in reply to If statement issue from a Noob

Do yourself a favour (additionally to care for proper indentation) and use descriptive variable names;
$price = $hashref->{price}; $title = $hashref->{title};
instead of
$tempdesc = $hashref->{price}; $tempdesc2 = $hashref->{title};
Saves you a lot of looking up, wondering and bug hunting.


You can lead your users to water, but alas, you cannot drown them.

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Re^2: If statement issue from a Noob
by tomdee27 (Initiate) on Oct 04, 2017 at 19:16 UTC

    Thanks to everyone for your suggestions. I was able to use a combination of suggestions to get the solution. I apologize in advance for the bad formatting, but here's what I used:

    $tempdesc = $hashref->{price}; $tempdesc2 = $hashref->{title}; if ($tempdesc >= 55 && $tempdesc2 !~ /electric/) { print FH_OUTFILE "free_batteries\t"; } { print FH_OUTFILE "\n"; }

      Note that the extra set of braces around print FH_OUTFILE "\n"; makes it look at first glance like you're missing an else when you're actually not (since it seems this is based on 1nickt's initial code), I recommend removing them. Also, you should take holli's advice (and as several others have shown) to use more descriptive variable names.

      I apologize in advance for the bad formatting

      Why apologize when you can fix it? ;-) Or at least have perltidy do it for you.

      Still not rightly formatted, the print FH_OUTFILE "free_batteries" should be indented compared to the if statement:
      $tempdesc = $hashref->{price}; $tempdesc2 = $hashref->{title}; if ($tempdesc >= 55 && $tempdesc2 !~ /electric/) { print FH_OUTFILE "free_batteries"; } print FH_OUTFILE "\n";
      The reason may not be very obvious here, but if you have several statements in the body of the if block, then you can make much more visually obvious what depends on the condition in the if statement, and what not:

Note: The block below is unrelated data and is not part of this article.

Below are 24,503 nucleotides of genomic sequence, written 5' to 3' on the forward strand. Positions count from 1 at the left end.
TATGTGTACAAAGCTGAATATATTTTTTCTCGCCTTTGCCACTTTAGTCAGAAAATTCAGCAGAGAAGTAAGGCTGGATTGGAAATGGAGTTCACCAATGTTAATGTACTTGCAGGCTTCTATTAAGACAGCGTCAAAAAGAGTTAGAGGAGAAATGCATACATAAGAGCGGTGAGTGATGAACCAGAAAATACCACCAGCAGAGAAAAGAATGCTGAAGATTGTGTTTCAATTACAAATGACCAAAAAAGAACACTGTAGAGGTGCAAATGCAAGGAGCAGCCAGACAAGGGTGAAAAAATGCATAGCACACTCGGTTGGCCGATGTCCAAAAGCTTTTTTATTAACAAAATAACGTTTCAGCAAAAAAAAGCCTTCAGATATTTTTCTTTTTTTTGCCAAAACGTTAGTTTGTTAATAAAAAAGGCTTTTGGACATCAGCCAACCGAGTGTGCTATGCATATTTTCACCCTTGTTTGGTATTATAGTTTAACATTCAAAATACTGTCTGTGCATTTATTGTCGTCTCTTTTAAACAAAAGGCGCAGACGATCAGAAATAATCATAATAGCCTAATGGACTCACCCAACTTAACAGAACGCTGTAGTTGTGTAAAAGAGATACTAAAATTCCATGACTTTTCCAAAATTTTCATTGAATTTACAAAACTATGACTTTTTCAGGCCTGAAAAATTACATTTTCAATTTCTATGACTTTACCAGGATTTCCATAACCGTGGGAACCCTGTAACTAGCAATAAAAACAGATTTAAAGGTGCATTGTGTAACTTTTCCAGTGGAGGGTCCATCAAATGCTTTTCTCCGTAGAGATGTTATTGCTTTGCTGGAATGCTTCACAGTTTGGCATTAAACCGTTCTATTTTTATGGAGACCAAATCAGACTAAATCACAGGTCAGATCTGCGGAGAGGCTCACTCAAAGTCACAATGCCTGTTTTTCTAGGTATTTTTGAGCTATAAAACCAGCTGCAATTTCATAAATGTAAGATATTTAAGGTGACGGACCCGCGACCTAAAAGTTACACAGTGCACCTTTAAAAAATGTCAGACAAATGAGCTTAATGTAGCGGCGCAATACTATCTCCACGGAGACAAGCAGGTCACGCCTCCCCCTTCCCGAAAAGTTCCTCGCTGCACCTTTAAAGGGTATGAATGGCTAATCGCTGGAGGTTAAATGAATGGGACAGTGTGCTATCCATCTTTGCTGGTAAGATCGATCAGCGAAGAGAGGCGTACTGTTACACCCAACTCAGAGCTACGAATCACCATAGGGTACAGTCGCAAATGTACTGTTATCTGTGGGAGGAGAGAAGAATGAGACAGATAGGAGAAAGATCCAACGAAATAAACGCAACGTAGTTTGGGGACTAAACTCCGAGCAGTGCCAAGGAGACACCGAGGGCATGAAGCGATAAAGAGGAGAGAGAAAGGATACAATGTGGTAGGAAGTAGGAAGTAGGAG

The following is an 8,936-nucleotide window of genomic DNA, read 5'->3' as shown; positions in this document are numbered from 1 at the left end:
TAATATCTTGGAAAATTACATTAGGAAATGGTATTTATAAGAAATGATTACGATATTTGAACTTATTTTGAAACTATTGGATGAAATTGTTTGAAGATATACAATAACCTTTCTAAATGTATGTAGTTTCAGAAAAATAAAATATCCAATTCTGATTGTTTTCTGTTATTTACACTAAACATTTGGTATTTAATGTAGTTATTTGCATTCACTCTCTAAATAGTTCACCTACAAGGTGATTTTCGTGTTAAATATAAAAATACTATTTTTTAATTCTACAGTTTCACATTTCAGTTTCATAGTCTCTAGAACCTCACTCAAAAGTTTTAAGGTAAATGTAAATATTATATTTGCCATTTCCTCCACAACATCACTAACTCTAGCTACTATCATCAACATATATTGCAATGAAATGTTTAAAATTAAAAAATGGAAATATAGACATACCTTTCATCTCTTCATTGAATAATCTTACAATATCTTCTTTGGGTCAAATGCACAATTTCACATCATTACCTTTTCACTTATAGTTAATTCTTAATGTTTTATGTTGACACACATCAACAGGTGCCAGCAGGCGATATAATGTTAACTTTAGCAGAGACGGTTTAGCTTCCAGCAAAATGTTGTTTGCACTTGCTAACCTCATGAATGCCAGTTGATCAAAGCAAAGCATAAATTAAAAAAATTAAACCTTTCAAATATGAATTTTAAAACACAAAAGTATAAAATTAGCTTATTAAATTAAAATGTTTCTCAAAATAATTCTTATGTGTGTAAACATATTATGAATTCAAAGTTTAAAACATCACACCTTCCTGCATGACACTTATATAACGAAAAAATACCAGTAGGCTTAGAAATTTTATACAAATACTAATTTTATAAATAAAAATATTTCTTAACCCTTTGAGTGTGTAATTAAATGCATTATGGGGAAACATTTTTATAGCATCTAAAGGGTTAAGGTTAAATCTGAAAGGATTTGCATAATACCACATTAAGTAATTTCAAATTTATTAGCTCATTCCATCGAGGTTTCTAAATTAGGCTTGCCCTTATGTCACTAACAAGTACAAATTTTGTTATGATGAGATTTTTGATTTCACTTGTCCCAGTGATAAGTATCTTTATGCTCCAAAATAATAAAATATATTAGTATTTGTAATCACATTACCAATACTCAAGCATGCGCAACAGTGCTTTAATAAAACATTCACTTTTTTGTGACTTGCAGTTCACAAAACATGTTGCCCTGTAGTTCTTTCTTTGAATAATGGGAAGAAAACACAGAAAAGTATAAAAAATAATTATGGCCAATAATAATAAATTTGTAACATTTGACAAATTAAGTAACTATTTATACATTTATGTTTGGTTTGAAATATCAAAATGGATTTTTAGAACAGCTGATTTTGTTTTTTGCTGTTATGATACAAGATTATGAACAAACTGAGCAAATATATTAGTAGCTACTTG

if ($tempdesc >= 55 && $tempdesc2 !~ /electric/) { print FH_OUTFILE "free_batteries\n"; print FH_OUTFILE "something else\n"; print "A message displayed on the screen if the condition is satis +fied\n"; } print FH_OUTFILE "\n";
      With this, anyone can see clearly that the three print statements between the curlies should be executed only if the condition is met, while the last print statement after the closing curly will run anyway.

      Besides that, I agree with what other monks have said: use meaningful variable names, use strict; and use warnings;, and declare your variables with the my keyword. Also use lexical file handles. So your full code could end up being something like that:

      use strict; use warnings; # here the code where the $hashref is populated (or maybe it is actual +ly part of a hash of hashes or array of hashes, we don't know enough +details) open my $FH_OUTFILE, ">", "output.txt" of die "could not open the outp +ut file $!"; my $price = $hashref->{price}; my $item_name = $hashref->{title}; if ($price >= 55 and $item_name !~ /electric/) { print $FH_OUTFILE "free_batteries"; } print $FH_OUTFILE "\n"; # perhaps some code to close $FH_OUTFILE (if you're done at this point +)